Sunday 22 September 2019

CRH commits to UK market as earnings surge to new record high

CRH boss Albert Manifold
CRH boss Albert Manifold

Donal O'Donovan and  Ellie Donnelly

The UK's infrastructure spend has had the brakes on since 2016, as the exchequer there put major projects on a go-slow ahead of October's Brexit deadline, CRH CEO Albert Manifold says.

Supplying major infrastructure schemes is a big part of CRH's UK business. However, the head of the Irish construction supplies giant says its management will not make any snap decisions to sell UK assets or withdraw from the market there.

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"We make our decisions based on a 20-year or 25-year horizon," Mr Manifold told reporters yesterday.

"It is highly unlikely we'll be looking to divest (in the immediate wake of Brexit)."

CRH, Ireland's biggest company, yesterday reported record earnings before interest, taxation, depreciation and amortisation of €1.54bn in the six months to June 30.

Sales of €13.2bn were 11pc higher than the corresponding period of last year, according to the interim results.

CRH has generated almost €11bn of free cashflow over the past five years and will have record cash generation in the current year, Mr Manifold said.

That has boosted the flow of cash to shareholders, including a 2pc increase in its interim dividend and a further €350m round of share buybacks, both announced yesterday.

CRH had already completed the repurchase of €1.35bn of shares.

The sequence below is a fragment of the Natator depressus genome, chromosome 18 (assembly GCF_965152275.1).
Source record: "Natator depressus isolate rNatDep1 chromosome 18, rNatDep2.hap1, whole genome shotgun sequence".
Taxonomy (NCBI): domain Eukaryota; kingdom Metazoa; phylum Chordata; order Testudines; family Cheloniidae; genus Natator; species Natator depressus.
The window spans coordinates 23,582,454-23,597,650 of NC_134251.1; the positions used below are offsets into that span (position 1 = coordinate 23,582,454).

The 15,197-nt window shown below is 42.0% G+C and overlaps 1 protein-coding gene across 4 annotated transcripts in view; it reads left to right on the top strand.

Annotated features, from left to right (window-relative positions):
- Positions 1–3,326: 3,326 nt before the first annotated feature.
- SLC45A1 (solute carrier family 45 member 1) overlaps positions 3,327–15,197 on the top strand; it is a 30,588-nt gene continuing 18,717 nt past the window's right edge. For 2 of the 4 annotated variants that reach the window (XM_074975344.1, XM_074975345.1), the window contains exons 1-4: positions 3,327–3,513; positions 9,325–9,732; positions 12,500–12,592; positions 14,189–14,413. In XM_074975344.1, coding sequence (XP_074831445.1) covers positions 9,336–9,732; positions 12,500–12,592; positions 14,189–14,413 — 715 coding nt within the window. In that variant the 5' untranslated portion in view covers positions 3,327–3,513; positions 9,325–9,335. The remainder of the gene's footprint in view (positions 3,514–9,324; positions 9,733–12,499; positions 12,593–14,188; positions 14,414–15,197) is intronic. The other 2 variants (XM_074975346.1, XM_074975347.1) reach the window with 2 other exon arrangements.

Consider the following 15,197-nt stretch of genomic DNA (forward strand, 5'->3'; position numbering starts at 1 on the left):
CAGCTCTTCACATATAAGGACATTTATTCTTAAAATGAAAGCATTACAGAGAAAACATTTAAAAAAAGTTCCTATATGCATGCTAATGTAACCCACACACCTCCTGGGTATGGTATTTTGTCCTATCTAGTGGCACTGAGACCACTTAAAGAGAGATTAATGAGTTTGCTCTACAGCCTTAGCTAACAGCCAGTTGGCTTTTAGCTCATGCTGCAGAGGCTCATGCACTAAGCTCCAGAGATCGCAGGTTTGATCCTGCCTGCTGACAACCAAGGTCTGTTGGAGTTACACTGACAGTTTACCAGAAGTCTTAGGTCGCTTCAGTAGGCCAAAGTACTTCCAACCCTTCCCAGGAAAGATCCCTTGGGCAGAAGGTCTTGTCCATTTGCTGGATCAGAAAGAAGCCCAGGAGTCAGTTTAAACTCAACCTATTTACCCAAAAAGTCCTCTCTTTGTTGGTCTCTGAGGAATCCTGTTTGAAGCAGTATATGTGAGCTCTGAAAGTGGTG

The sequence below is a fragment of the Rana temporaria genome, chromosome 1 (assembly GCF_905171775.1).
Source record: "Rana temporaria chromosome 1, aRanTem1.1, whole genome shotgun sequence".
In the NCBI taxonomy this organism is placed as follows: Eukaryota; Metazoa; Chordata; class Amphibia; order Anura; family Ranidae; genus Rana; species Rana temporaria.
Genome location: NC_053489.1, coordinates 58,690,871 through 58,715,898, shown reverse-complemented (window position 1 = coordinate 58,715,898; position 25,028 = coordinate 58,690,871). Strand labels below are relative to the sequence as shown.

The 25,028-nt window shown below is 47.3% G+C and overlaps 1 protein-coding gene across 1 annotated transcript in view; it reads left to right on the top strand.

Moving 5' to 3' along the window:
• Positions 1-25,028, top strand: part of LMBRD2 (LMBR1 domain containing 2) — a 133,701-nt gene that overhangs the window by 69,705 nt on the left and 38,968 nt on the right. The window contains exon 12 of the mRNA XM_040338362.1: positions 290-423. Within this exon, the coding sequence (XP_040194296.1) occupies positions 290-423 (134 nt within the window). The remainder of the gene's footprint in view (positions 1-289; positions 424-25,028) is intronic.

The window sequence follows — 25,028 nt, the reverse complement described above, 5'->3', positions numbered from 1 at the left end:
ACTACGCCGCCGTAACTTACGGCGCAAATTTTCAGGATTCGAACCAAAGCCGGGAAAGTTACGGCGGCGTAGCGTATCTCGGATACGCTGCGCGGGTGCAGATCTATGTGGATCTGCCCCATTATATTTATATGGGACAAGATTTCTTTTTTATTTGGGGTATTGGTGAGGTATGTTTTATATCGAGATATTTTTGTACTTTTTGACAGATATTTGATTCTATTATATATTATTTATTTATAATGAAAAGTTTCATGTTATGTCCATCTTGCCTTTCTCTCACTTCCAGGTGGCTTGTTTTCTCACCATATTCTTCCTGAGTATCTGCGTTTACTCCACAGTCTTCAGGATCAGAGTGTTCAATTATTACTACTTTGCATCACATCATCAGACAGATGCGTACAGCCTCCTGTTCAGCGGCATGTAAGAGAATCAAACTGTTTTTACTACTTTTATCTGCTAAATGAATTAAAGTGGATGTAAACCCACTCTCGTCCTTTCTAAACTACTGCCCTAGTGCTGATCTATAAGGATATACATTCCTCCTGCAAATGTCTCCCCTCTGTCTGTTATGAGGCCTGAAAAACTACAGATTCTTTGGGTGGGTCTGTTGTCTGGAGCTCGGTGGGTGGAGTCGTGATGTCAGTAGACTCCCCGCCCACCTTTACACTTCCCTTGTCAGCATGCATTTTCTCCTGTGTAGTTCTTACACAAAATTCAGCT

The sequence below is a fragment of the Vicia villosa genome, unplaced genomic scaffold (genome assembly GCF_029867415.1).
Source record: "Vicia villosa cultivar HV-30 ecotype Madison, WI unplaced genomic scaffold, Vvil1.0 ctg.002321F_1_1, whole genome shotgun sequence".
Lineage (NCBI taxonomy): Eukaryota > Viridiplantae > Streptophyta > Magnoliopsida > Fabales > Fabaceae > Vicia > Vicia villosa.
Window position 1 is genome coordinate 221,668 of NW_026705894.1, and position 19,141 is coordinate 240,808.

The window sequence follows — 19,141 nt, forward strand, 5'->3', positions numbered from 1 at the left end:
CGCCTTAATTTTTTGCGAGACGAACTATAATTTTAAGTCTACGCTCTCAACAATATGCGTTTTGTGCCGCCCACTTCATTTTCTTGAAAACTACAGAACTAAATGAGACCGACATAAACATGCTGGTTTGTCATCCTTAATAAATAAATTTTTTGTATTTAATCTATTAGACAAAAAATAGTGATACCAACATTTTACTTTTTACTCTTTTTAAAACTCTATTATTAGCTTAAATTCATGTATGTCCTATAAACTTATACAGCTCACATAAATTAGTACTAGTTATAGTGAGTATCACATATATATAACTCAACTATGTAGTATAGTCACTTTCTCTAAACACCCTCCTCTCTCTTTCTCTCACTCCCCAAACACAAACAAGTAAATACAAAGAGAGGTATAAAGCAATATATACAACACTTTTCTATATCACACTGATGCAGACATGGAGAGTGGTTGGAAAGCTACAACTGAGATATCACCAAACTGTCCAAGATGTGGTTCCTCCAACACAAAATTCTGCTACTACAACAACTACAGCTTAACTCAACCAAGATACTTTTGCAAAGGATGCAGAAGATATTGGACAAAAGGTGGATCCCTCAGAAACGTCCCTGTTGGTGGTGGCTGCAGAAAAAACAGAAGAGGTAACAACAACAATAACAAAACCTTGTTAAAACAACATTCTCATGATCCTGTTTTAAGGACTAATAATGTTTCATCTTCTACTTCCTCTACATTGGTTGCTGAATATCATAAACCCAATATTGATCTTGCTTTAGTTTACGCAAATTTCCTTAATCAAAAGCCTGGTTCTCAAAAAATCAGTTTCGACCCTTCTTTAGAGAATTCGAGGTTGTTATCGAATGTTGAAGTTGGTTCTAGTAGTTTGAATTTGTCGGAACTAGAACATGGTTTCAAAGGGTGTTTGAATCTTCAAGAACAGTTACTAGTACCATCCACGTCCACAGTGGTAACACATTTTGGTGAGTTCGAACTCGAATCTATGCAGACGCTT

Cash generation means the business is well-placed to reinvest in its existing operations, including potential bolt-on deals, repay shareholders through dividends and share buy-backs, and maintain its own balance sheet in good health - including to be able to capitalise on large opportunistic acquisitions.

The performance was driven by both organic growth and acquisitions, and rooted in its two main markets in North America, and central and eastern Europe. The UK market makes up 7pc of CRH's earnings.

With Brexit looming, Mr Manifold said CRH's business there was insulated from potential supply chain issues because it manufactures and sells locally within markets, including the UK.

He said the business will deal with possible post-Brexit scenarios as they arise, cutting costs if the UK economy stalls, but boosting investment if the government there uses investment spending as a means to stimulate growth.

"I personally think we are at a level now that is just waiting to see what happens post-October," he said.

"You can take a bull view of it and say that, post-Brexit, there will be a significant investment programme across the UK for infrastructure - it certainly has those needs.

"You can take a bear view that it is going to lead to the collapse of the UK economy.

"I think it is going to be somewhere between the two."

In the US, Mr Manifold said he did not see a slowdown coming any time soon.

In its Americas materials arm, on the back of a "healthy" economic environment, like-for-like sales were 2pc ahead of the first six months of 2018. However, adverse weather conditions in certain regions hampered activity, CRH said.

Meanwhile, in its European materials division, the company said good underlying activity prevailed in key markets in western and eastern Europe.

Like-for-like sales growth of 6pc reflected a more normalised weather pattern, compared with the first half of 2018, along with price progress across all product lines.

However, in the UK, construction activity continued to decline.

Irish Independent

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